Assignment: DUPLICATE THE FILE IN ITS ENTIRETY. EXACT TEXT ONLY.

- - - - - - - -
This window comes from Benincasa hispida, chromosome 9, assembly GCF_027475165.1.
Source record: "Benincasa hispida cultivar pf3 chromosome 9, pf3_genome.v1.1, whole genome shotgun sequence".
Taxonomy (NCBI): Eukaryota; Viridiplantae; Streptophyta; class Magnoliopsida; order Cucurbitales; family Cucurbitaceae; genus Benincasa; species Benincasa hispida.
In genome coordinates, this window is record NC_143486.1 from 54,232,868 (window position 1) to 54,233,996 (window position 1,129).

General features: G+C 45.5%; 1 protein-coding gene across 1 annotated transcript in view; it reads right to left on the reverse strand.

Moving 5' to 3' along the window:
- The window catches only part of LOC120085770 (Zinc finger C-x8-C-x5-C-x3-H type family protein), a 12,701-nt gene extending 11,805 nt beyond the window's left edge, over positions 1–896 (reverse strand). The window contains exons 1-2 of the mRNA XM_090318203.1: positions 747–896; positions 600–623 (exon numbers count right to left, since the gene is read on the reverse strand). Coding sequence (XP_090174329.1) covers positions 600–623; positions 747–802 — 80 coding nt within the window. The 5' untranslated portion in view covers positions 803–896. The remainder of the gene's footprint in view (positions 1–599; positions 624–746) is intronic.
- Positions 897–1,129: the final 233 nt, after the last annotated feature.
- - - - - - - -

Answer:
This window comes from Benincasa hispida, chromosome 9, assembly GCF_027475165.1.
Source record: "Benincasa hispida cultivar pf3 chromosome 9, pf3_genome.v1.1, whole genome shotgun sequence".
Taxonomy (NCBI): Eukaryota; Viridiplantae; Streptophyta; class Magnoliopsida; order Cucurbitales; family Cucurbitaceae; genus Benincasa; species Benincasa hispida.
In genome coordinates, this window is record NC_143486.1 from 54,232,868 (window position 1) to 54,233,996 (window position 1,129).

General features: G+C 45.5%; 1 protein-coding gene across 1 annotated transcript in view; it reads right to left on the reverse strand.

Moving 5' to 3' along the window:
- The window catches only part of LOC120085770 (Zinc finger C-x8-C-x5-C-x3-H type family protein), a 12,701-nt gene extending 11,805 nt beyond the window's left edge, over positions 1–896 (reverse strand). The window contains exons 1-2 of the mRNA XM_090318203.1: positions 747–896; positions 600–623 (exon numbers count right to left, since the gene is read on the reverse strand). Coding sequence (XP_090174329.1) covers positions 600–623; positions 747–802 — 80 coding nt within the window. The 5' untranslated portion in view covers positions 803–896. The remainder of the gene's footprint in view (positions 1–599; positions 624–746) is intronic.
- Positions 897–1,129: the final 233 nt, after the last annotated feature.